The displacement rate of each bull and breeding herd in the ten-day period before and after each hunt event was determined by calculating the distance between each successive location point in ArcView, and then dividing the distance by the respective time interval. To remove any bias in the analysis for those individuals where more than one location per day was obtained, the first datum recorded per day was used in the calculation of rate of displacement. For the analysis of those bulls that were present at the actual hunting of the targeted individual, their first recorded displacement was their departure from the hunt site. Since only the first location for these bulls was used, the results would only be biased conservatively in favour of them increasing their distance from the respective hunt sites. Because the times of locations for each individual were different, the displacements were calculated and expressed in terms of km.h−1. The coefficient of variation (CV) [36] was calculated for each individual bull and breeding herd's displacement rate before and after the respective hunt events, with a higher CV indicating more erratic displacement rates. Displacement rates before and after each hunt event were contrasted using the Mann-Whitney U-test, with average values for each individual representing independent data points.

To determine whether the breeding herds showed a ‘fission’ or ‘fusion’ (i.e. whether the herds came together or dispersed) response following the hunts, the number of matriarchs (where one matriarch indicates the presence of one herd) seen together in the ten-day period before the respective hunt and in the ten-day period after the hunt was compared. We calculated the total number of sightings of each herd in the ten-day period before and after the hunt, and dividing these sightings into whether the herd was alone or with other herds. The frequency of being with other herds was calculated, so that each herd had one value representing their ‘grouping’ tendency before and one value representing their ‘grouping’ tendency after the hunt. Thus each independent datum represented a single breeding herd. The percentage sightings with other herds (fusion) was contrasted before and after each hunt event using the Wilcoxon test, with each herd representing independent (paired) data points.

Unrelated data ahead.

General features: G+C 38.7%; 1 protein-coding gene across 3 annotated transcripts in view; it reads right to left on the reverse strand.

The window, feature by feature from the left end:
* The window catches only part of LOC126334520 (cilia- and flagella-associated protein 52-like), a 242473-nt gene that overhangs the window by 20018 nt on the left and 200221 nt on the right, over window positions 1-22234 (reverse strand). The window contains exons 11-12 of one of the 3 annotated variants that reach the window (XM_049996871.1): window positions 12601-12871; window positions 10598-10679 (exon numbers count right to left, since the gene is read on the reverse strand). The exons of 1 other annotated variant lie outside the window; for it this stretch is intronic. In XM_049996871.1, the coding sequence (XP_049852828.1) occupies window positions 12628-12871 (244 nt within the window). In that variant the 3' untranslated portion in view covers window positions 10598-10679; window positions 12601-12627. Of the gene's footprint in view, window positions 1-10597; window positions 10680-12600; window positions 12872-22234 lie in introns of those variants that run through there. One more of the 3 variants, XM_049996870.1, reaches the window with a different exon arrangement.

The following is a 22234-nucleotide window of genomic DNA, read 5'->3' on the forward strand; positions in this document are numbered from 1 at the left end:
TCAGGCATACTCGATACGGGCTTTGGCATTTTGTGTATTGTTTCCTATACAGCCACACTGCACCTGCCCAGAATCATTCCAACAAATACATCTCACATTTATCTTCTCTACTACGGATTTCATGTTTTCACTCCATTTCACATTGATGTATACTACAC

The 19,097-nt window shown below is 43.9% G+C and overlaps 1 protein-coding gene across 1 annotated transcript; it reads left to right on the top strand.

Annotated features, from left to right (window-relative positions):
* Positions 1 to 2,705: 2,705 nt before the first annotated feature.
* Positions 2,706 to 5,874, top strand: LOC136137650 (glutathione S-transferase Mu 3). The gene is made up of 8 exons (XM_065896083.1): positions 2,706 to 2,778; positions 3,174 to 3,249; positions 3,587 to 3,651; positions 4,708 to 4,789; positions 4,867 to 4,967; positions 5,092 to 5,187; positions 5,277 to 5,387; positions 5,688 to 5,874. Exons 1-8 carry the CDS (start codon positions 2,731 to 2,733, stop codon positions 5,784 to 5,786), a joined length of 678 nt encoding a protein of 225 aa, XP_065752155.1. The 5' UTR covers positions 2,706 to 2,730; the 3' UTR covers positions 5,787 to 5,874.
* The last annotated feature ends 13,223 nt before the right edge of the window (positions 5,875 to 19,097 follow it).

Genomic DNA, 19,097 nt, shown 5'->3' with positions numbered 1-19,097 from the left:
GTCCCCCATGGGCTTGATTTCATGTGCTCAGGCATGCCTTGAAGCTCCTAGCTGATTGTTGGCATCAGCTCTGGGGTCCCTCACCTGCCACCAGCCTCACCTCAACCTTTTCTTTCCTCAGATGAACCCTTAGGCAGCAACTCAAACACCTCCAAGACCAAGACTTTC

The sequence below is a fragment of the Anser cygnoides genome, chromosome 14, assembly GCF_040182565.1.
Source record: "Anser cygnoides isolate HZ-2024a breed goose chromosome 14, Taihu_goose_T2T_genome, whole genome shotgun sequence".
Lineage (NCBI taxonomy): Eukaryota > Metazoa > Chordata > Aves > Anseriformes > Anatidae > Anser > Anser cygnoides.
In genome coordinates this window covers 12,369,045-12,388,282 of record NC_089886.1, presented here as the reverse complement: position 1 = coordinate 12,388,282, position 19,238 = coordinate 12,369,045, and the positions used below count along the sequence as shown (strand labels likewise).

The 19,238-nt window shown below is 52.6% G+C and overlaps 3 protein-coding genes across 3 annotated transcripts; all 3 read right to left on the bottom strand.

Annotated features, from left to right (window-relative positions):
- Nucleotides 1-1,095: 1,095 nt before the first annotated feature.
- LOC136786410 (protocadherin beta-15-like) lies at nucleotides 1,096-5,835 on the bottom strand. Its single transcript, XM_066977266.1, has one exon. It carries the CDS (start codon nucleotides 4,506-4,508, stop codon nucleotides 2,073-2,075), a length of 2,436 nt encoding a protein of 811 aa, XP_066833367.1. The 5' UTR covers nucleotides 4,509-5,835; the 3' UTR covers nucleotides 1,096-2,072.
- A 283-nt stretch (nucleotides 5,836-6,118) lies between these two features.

Each individual bull's and breeding herd's locations (using the first location per day) for the period of one month before and one month after the hunt were mapped in ArcView (ESRI). Separate fixed kernel home ranges [35], using the 95 % and 50 % probability contours, were plotted for the month before and after the hunt. These were then overlayed, and the percentage area overlay from the ‘before hunt’ home range and the ‘after hunt’ home range was computed to determine whether a shift in home range (long-term effect) had occurred subsequent to the hunt. The core home range (area enclosed by the 50 % probability contour) from before and after the hunt were also determined, and represented as a factor increasing or decreasing relative to the ‘before hunt’ core home range area. Range sizes were contrasted before and after each hunt event using the Wilcoxon test, with each individual representing independent (paired) data points.